I do not think this is relevant to our issue, however, for Baptism is necessary with a necessity of means, not merely with a necessity of precept. If it were merely a necessity of precept, we could be excused if we are invincibly ignorant of the precept to be baptized. However, since it is a necessity of means, we need this means to be saved. Just as a shipwrecked person floating in the ocean needs a raft, whether he is invincibly ignorant of it or not, so we are all born into this world with original sin and in need of Baptism, whether or not we are ignorant of it. Therefore, we need Baptism to be saved, whether or not we are ignorant of it. However—to extend the analogy—just as God can save the life of the shipwrecked person miraculously, without the raft (because He is outside of the laws of nature), so he can save the soul of a person extraordinarily, without Baptism (because He is outside the sacramental order).
32. There are some holy martyrs in the Roman Martyrology who are described as being catechumens. Since they are saints (a fact no one can dispute) some argue that they are in heaven without having been baptized with water. Their desire and martyrdom suffice. How does one respond to opponents who claim that there were some who were called catechumens that were already baptized (but still undergoing instruction)? Is there any evidence to support the view that there are saints in the Roman Martyrology who are not in fact baptized (ordinarily or extraordinarily)?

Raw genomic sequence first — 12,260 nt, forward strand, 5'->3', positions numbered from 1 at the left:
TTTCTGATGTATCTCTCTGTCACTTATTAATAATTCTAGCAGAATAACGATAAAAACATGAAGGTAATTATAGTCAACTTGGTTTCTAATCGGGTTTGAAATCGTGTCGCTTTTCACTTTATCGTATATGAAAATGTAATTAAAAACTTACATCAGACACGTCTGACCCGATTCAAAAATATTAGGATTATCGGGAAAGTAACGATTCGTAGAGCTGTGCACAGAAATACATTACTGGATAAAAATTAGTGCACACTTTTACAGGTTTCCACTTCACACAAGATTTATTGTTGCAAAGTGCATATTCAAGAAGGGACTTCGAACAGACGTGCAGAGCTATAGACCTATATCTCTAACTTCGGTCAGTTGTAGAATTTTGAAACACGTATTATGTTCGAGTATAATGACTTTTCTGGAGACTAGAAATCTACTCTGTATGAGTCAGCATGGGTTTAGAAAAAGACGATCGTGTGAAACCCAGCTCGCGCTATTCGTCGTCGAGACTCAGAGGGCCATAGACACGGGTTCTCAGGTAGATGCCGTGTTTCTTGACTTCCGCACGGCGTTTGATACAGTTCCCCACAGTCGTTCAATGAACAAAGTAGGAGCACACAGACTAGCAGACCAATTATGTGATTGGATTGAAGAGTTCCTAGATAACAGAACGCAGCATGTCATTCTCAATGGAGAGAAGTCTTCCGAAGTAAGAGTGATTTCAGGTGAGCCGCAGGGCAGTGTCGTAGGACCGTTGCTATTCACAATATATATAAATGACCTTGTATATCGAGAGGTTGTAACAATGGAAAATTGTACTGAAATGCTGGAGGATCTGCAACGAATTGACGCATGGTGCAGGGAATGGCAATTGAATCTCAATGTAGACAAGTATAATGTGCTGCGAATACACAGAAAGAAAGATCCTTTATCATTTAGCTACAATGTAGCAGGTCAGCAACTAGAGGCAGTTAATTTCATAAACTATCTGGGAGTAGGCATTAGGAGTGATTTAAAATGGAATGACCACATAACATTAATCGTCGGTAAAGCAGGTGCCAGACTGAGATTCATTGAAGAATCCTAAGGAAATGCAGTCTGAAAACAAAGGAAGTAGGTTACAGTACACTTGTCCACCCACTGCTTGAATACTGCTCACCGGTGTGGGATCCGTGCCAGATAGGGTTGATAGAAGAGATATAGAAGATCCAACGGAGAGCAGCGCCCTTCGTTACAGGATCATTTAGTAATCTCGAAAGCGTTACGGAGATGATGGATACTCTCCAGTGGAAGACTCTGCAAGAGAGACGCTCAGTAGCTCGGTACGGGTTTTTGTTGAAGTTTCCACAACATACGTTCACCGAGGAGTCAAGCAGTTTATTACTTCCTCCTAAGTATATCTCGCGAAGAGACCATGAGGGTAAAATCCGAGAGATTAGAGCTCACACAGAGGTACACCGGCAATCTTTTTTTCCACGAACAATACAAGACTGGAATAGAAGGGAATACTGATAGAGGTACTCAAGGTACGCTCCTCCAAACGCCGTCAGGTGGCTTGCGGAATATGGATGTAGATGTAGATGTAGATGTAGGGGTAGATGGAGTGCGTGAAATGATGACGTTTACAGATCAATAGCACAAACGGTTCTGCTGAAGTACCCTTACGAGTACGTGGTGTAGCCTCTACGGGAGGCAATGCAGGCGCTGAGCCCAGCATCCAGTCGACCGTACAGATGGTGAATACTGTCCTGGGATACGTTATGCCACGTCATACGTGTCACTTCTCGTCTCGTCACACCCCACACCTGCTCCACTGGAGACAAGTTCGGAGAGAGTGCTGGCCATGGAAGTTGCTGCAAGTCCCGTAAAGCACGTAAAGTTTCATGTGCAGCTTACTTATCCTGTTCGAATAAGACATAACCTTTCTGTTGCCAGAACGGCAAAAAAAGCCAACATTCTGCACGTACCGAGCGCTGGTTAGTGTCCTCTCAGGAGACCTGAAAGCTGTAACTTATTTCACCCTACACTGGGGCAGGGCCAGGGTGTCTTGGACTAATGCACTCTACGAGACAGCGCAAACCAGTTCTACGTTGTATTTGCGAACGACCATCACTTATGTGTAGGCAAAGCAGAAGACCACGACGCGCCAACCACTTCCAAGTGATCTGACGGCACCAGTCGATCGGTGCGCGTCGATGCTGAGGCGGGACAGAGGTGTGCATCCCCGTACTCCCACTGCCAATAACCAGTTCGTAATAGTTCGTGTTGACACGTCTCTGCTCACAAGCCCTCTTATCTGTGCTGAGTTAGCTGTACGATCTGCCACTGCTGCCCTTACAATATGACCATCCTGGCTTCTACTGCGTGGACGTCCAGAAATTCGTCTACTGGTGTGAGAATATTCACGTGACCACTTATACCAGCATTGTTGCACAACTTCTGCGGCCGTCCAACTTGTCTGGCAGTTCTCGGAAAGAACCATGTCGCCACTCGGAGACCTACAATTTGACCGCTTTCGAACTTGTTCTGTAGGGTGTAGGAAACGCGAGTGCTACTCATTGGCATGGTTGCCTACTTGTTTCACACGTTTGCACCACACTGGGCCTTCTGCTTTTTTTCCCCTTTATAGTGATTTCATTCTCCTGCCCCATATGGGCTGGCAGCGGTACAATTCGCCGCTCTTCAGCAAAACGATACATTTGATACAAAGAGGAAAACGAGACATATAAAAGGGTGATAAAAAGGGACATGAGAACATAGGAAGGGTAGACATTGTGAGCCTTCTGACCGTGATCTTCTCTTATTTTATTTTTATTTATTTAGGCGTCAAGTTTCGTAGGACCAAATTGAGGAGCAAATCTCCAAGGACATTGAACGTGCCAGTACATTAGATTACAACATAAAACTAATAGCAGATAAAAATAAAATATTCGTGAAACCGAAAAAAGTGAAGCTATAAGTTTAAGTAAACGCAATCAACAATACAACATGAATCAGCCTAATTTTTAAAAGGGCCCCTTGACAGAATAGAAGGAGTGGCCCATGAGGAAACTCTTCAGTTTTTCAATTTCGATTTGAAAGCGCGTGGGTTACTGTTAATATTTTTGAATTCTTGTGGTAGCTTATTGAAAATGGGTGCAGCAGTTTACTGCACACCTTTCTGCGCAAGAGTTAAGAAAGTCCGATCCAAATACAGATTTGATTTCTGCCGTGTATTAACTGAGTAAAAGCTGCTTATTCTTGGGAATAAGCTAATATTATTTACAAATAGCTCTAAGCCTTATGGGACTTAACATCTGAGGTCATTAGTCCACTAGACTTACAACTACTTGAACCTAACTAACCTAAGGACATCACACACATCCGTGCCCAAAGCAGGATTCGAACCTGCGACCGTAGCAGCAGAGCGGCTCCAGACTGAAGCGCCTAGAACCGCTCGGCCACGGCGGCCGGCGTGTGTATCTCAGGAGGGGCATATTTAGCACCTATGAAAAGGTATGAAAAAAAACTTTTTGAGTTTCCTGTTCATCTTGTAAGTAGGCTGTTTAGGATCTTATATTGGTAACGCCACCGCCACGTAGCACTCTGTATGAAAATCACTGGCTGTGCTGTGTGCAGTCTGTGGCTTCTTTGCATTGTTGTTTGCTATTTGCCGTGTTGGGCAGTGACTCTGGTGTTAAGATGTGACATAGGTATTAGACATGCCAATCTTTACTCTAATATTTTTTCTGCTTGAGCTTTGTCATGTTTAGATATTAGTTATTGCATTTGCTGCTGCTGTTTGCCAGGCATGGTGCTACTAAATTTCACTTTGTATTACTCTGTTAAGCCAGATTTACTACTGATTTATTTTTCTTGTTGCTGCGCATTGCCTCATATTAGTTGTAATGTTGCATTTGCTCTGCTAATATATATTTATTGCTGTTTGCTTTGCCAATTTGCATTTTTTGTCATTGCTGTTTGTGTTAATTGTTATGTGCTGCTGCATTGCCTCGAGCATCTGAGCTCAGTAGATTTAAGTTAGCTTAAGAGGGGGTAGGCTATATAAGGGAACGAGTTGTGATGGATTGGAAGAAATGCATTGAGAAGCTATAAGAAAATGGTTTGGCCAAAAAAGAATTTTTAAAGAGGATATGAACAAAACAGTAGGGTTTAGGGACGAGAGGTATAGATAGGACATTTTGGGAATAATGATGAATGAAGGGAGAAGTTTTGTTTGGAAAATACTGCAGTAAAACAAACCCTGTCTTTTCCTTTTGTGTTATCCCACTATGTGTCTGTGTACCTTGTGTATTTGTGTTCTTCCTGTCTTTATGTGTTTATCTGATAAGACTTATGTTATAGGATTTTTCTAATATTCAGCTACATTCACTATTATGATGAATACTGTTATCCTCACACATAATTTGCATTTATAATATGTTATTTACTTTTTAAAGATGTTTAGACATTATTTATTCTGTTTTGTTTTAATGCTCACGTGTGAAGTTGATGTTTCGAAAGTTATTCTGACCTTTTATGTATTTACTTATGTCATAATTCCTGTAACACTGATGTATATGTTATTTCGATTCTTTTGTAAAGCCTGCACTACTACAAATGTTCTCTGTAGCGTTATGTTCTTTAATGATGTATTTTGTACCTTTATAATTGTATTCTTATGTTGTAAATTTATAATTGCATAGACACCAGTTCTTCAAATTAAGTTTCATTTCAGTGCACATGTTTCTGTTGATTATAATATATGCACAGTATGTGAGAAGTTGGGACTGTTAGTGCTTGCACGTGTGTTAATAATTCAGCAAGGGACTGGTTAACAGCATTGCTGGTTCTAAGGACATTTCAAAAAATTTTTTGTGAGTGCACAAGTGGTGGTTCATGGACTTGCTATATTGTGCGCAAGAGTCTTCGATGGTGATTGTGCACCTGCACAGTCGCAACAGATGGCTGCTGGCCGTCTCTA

The Manuals teach that these martyrs were, in fact, not yet baptized. Thus, they constitute a proof that one can be saved through baptism of blood. See my answer to question 4.
33. It has been said that baptism of blood in the early church was used to signify simply martyrdom and not necessity of one who was unbaptized? Is this true?

Correct. “Baptism of blood” means just martyrdom, but we also know that the martyrs referred to above (question 4) were not yet baptized. When they teach that one can be saved ‘through baptism of blood’, they mean that it is possible for one to be saved through martyrdom, even if one is not yet baptized. Such is the teaching of the Manuals.
34. Why do most arguments about baptism of desire appear to be so volatile?
Again, this is the fallacy of the Complex Question. I do not agree that they appear to be volatile, at least the ones found in the Doctors of the Church and the traditional Scholastic manuals. In fact, to think that the Doctors of the Church and the Manuals give volatile arguments is quite a reckless judgment. Someone who thinks this way cannot possibly be serious about traditional Catholic theology, for the Doctors and the Manuals represent the pinnacle of traditional Catholic theology.
35. What is the official status of the position of the necessity of water baptism? Is it at least a theological position one is “permitted” to embrace?

No, it is not an opinion. It is a dogma of faith that baptism is necessary with a necessity of means. We must believe it. To deny this is a heresy. Thus, its opposite may not be tolerated.